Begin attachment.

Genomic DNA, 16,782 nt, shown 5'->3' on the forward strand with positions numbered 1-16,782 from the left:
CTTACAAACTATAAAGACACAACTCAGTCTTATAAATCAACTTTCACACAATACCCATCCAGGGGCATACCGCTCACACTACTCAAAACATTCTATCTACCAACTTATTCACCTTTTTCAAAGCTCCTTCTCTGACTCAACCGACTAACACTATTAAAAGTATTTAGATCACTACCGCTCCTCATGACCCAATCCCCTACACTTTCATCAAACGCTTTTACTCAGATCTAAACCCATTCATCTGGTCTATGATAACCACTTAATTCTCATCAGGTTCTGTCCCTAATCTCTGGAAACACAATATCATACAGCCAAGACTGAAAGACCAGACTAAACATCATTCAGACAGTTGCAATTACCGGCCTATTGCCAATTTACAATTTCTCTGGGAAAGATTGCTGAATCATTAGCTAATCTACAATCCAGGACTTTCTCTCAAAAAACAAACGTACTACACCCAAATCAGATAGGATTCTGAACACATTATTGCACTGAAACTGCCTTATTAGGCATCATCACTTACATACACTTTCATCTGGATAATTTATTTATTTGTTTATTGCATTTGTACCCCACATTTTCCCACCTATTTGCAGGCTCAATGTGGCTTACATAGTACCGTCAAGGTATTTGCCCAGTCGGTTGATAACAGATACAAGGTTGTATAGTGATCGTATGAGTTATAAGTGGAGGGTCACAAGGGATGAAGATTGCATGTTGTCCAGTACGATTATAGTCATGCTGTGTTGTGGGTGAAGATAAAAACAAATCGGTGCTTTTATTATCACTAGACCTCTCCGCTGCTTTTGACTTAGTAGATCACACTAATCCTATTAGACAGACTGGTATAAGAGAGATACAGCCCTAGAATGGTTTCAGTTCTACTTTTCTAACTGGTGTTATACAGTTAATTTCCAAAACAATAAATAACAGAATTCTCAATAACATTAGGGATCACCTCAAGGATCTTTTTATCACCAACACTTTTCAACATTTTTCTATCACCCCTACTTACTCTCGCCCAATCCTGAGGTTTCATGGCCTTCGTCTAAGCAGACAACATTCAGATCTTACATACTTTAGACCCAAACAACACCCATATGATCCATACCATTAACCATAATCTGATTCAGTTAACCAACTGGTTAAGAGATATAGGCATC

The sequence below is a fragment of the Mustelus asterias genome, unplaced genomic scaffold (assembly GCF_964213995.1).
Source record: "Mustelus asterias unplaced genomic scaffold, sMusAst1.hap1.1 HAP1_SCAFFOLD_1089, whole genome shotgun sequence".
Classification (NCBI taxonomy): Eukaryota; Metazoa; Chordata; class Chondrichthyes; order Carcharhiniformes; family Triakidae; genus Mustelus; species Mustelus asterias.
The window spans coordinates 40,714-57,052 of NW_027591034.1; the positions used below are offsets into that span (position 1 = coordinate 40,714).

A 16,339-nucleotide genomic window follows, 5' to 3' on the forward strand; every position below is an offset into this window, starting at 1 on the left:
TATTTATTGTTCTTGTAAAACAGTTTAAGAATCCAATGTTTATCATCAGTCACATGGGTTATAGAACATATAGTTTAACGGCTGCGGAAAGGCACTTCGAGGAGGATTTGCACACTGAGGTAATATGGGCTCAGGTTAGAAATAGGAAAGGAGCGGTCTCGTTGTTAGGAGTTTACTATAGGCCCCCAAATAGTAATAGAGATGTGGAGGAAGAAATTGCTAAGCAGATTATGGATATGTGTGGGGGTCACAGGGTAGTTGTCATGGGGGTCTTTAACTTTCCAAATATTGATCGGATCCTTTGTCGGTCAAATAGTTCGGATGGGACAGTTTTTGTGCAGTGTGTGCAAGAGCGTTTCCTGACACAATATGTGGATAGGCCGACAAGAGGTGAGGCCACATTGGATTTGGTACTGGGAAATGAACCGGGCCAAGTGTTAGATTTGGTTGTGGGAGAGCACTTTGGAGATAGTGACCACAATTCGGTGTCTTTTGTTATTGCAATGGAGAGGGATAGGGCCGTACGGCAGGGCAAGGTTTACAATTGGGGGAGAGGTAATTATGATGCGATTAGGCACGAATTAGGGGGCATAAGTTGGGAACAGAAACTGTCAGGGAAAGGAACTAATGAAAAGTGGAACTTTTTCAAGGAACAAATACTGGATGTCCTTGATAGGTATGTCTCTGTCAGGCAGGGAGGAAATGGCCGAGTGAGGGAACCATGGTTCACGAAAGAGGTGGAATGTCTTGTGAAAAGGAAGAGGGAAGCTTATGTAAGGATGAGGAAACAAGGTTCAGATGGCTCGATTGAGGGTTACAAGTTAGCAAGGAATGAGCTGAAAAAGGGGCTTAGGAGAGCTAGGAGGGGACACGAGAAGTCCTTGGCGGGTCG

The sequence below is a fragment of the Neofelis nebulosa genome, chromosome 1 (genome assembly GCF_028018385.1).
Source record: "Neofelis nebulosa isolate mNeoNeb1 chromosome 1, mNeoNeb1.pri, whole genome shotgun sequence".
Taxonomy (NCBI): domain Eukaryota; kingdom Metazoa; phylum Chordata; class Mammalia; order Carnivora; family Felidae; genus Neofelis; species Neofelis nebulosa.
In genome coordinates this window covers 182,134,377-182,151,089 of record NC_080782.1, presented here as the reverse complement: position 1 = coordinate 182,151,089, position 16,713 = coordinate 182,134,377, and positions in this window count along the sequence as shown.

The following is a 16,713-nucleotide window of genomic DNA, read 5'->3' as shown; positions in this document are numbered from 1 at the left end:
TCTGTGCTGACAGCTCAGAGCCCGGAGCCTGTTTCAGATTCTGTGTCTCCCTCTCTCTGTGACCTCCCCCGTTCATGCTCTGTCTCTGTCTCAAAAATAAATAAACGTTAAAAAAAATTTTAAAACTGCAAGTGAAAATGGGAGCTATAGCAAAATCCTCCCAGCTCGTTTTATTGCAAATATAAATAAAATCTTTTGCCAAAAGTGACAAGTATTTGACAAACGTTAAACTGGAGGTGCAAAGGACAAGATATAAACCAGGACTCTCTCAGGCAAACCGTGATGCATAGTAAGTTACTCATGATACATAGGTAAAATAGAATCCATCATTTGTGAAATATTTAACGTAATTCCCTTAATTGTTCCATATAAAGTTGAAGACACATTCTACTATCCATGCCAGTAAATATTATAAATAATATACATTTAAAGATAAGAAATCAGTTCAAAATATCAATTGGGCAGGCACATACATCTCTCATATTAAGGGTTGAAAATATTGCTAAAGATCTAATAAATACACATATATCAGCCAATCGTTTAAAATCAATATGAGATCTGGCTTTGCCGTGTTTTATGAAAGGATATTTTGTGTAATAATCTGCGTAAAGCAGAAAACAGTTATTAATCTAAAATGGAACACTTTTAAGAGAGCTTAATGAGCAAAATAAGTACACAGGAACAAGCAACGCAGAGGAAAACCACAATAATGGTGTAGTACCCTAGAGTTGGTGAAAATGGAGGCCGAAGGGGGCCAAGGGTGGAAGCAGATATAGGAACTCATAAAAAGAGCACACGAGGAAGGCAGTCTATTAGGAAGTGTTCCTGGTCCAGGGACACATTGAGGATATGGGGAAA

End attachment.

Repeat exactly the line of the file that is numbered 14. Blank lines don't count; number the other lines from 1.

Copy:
TCTGTGCTGACAGCTCAGAGCCCGGAGCCTGTTTCAGATTCTGTGTCTCCCTCTCTCTGTGACCTCCCCCGTTCATGCTCTGTCTCTGTCTCAAAAATAAATAAACGTTAAAAAAAATTTTAAAACTGCAAGTGAAAATGGGAGCTATAGCAAAATCCTCCCAGCTCGTTTTATTGCAAATATAAATAAAATCTTTTGCCAAAAGTGACAAGTATTTGACAAACGTTAAACTGGAGGTGCAAAGGACAAGATATAAACCAGGACTCTCTCAGGCAAACCGTGATGCATAGTAAGTTACTCATGATACATAGGTAAAATAGAATCCATCATTTGTGAAATATTTAACGTAATTCCCTTAATTGTTCCATATAAAGTTGAAGACACATTCTACTATCCATGCCAGTAAATATTATAAATAATATACATTTAAAGATAAGAAATCAGTTCAAAATATCAATTGGGCAGGCACATACATCTCTCATATTAAGGGTTGAAAATATTGCTAAAGATCTAATAAATACACATATATCAGCCAATCGTTTAAAATCAATATGAGATCTGGCTTTGCCGTGTTTTATGAAAGGATATTTTGTGTAATAATCTGCGTAAAGCAGAAAACAGTTATTAATCTAAAATGGAACACTTTTAAGAGAGCTTAATGAGCAAAATAAGTACACAGGAACAAGCAACGCAGAGGAAAACCACAATAATGGTGTAGTACCCTAGAGTTGGTGAAAATGGAGGCCGAAGGGGGCCAAGGGTGGAAGCAGATATAGGAACTCATAAAAAGAGCACACGAGGAAGGCAGTCTATTAGGAAGTGTTCCTGGTCCAGGGACACATTGAGGATATGGGGAAA